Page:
Sunday, 27 February 2011

Museum Night Fever

This is a bit like Noc Museów in Kraków, except that the wristband costs nine euros, instead of the token one złoty for a stamp.

Last year we played dressing up at the City of Brussels Museum on the Grand Place, then traipsed around a crowded costume museum before queueing 20 minutes to get into the Musical Instrument Museum for a swing dancing workshop.

This year, we stayed in Ixelles: the Ixelles Museum, which is currently hosting the works of Olivier Debré

... alongside its permanent collection. I'm not sure whether I'm allowed to show pictures of individual works or not but these tiny Rodin cherubs touched a chord. This is called 'Idylle d'Ixelles'. From this angle you can see how softly the little girl cherub is kissing the boy. Why is her arm in the air? Is she about to fly away on those tiny wings? Is he trying to catch her and pull her back down to earth?

 And then there's tons of classic art nouveau posters (I am crap and can never remember which is art deco and which is art nouveau).

After a burger stop at Le Comptoir on Place St Boniface, we went to the dinosaur museum. Oh all right, the Natural History Museum, but it's basically all about the dinosaurs, right?

And then we trekked into town to finish the evening off with a beer on the top floor of MIM and to steal a few minutes on the dancefloor before chucking-out time...

Monday, 21 February 2011

late snow

... et la neige fait son apparition...
said the taxi driver, wryly, as the car swooped in and out of the undulating tunnels of Brussels' inner ring road last night.
Later, I stood at the window (on the step stool, on tiptoe, with one foot balancing on the radiator - my windows are lunatic-asylum high) and watched the white flakes calmly falling through the dark of the deserted square. There's something soothing and healing about watching a gently incessant fall of snow: something magically reassuring, a sort of continuity in the universe.

I've made a bad start to the week with some spectacularly inept attempts at schmoozing (I tried to come up with something a bit more convincing than 'can I please have some cash to go and spend a few months mainlining tatankas with my mates in Pauza') and am trying to comfort myself by feeding my running-away fantasy on In my dreams, this would involve escaping to Venice incognito and getting a Saturday job in a flower shop, à la Pane e Tulipani (a Silvio Soldini film which goes by the catchy English title of 'Bread and Tulips'). In reality, it may well involve several afternoons watching films in a three-quarters empty Kino Pod Baranami and talking to strangers at bus stops in a desperate attempt to acquire vocabulary.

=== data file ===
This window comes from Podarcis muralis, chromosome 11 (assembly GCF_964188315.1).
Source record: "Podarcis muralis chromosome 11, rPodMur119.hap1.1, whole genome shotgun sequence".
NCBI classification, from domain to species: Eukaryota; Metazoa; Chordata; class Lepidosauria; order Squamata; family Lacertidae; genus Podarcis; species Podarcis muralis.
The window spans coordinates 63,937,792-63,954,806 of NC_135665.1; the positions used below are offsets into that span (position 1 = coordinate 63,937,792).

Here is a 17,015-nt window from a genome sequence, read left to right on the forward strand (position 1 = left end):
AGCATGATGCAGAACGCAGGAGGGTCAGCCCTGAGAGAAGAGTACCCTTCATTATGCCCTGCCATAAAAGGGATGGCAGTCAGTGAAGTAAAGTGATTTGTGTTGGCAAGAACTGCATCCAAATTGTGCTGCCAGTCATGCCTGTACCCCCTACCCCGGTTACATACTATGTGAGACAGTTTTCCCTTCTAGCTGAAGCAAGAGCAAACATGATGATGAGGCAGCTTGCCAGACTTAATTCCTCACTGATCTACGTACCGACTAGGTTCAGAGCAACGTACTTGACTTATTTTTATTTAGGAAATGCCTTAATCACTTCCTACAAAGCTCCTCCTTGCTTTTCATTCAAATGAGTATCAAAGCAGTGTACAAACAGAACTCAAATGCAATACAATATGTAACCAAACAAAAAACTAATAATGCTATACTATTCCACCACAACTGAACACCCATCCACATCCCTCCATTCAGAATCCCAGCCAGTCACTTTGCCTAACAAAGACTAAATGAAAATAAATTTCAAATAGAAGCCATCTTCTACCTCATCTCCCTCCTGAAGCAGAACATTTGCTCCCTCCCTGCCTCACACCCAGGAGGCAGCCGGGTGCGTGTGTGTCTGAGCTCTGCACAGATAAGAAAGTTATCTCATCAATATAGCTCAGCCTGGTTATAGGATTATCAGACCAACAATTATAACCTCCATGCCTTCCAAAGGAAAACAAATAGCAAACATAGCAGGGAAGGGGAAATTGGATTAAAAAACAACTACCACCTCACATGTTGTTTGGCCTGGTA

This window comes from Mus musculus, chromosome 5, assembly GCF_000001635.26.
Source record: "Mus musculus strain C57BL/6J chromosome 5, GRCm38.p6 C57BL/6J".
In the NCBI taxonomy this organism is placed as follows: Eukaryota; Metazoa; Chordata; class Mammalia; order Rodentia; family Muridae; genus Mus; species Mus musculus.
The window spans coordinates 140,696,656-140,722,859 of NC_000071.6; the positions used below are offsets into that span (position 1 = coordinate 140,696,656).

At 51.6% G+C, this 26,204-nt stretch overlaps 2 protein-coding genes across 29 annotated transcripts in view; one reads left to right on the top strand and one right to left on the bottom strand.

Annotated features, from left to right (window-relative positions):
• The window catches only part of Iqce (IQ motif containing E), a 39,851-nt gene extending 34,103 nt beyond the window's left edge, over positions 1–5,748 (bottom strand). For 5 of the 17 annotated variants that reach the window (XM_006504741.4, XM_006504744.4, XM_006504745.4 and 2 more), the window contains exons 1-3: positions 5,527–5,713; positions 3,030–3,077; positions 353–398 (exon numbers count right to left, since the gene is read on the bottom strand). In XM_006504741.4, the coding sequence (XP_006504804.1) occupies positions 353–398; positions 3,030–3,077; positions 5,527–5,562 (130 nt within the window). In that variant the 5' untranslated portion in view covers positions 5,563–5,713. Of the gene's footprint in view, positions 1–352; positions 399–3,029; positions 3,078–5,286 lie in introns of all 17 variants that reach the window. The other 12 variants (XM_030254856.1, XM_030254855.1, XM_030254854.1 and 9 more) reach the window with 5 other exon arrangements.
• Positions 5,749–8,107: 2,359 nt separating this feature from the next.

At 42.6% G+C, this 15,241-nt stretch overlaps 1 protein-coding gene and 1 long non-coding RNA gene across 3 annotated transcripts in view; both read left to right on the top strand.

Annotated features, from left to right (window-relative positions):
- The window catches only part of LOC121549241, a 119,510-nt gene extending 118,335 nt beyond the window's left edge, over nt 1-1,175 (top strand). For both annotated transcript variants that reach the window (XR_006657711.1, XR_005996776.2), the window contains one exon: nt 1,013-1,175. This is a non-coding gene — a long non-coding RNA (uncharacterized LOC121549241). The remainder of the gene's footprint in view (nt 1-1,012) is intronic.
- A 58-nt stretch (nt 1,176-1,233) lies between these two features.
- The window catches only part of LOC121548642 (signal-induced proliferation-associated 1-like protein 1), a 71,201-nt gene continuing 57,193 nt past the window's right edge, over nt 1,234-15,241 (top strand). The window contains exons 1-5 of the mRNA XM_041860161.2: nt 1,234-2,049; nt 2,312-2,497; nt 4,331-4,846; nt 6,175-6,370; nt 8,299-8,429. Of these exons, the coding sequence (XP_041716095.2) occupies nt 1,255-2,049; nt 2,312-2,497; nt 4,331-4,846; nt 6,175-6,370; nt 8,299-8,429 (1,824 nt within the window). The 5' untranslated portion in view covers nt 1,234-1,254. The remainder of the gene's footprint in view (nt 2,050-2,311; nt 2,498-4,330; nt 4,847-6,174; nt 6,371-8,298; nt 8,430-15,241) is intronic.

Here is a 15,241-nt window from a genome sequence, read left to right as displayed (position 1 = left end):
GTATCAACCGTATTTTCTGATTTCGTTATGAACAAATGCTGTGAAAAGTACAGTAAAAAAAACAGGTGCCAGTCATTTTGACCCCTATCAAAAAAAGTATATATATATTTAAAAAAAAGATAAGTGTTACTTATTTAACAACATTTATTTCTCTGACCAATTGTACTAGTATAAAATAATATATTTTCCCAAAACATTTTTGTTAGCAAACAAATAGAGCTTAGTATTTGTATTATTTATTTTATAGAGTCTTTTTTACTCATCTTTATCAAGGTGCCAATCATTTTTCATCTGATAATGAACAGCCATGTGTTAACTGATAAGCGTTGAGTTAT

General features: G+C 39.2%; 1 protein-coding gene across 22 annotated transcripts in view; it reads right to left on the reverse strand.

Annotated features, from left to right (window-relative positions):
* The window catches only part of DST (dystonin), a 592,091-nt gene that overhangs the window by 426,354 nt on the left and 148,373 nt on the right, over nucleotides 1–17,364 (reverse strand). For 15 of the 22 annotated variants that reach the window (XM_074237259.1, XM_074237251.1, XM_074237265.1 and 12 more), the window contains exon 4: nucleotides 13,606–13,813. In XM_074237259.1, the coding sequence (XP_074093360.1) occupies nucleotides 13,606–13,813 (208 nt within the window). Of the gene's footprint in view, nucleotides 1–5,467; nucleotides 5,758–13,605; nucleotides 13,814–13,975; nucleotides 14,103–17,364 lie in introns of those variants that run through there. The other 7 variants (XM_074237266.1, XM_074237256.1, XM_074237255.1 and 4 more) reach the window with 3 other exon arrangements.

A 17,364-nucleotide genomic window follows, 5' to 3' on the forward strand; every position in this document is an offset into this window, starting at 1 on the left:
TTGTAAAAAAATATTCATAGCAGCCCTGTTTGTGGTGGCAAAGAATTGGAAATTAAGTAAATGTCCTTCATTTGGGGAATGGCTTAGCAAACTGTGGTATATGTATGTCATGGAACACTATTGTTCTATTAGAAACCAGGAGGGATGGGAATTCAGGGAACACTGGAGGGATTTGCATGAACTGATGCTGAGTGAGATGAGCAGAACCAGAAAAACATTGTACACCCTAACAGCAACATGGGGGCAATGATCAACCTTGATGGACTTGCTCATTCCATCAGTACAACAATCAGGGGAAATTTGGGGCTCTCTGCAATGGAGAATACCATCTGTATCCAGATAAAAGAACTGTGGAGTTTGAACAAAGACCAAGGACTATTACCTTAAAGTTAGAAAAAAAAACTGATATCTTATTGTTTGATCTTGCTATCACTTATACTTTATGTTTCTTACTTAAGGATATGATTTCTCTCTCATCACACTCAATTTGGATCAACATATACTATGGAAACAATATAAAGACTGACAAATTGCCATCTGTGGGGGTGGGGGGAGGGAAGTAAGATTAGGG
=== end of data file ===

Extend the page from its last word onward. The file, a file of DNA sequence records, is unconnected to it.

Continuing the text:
In the meantime, I am watching Homes under the Hammer and trying to work up the energy to go downstairs and buy some chocolate. I am plucking up the courage to check my bank account after a fairly typically irresponsible weekend with extra shopping (I need a new winter/spring jacket and a pair of black boots but invariably end up buying dresses and posh lipstick).
After last week's efforts with the washing machine hose, I'm now feeling confident enough to replace the broken loo seat upstairs. Soon Brico will be my second home.

And finally: here's a video that will appeal to anyone who has ever spent their afternoon off on hold to Mobistar.

Wednesday, 9 February 2011

Back then


I am sitting on the carpet, leaning up against a very tatty sofa, in a two-up, two-down semi in a student town, on a tiny estate five minutes from the main street (there are only three streets in the whole place), ten minutes from the sea. When you go outside the air is sharp and salty and takes your breath away. There is a gas fire in the hearth. We are watching 'Real Genius' (an 80s film about geeky physics students). There is wall-to-wall carpet, in some garish brown-and-beige pattern. Four boys live here, two New-Englanders and two Glaswegians. The flat is littered with mouldering sports kit and there is a strange shrine in one corner built out of used pizza boxes and beer cans. I am twenty-one, and utterly - unthinkingly - in love with the long-haired American boy that I have been going out with for a couple of months. Three girls - one of whom is me - also live here, unofficially. There is something festering in the kitchen sink which may once have been porridge. I have enough money in my savings account for the whole year. I feel stable, and content, and - possibly - happy, and am aware that at some point this will end and something else will begin, but not yet...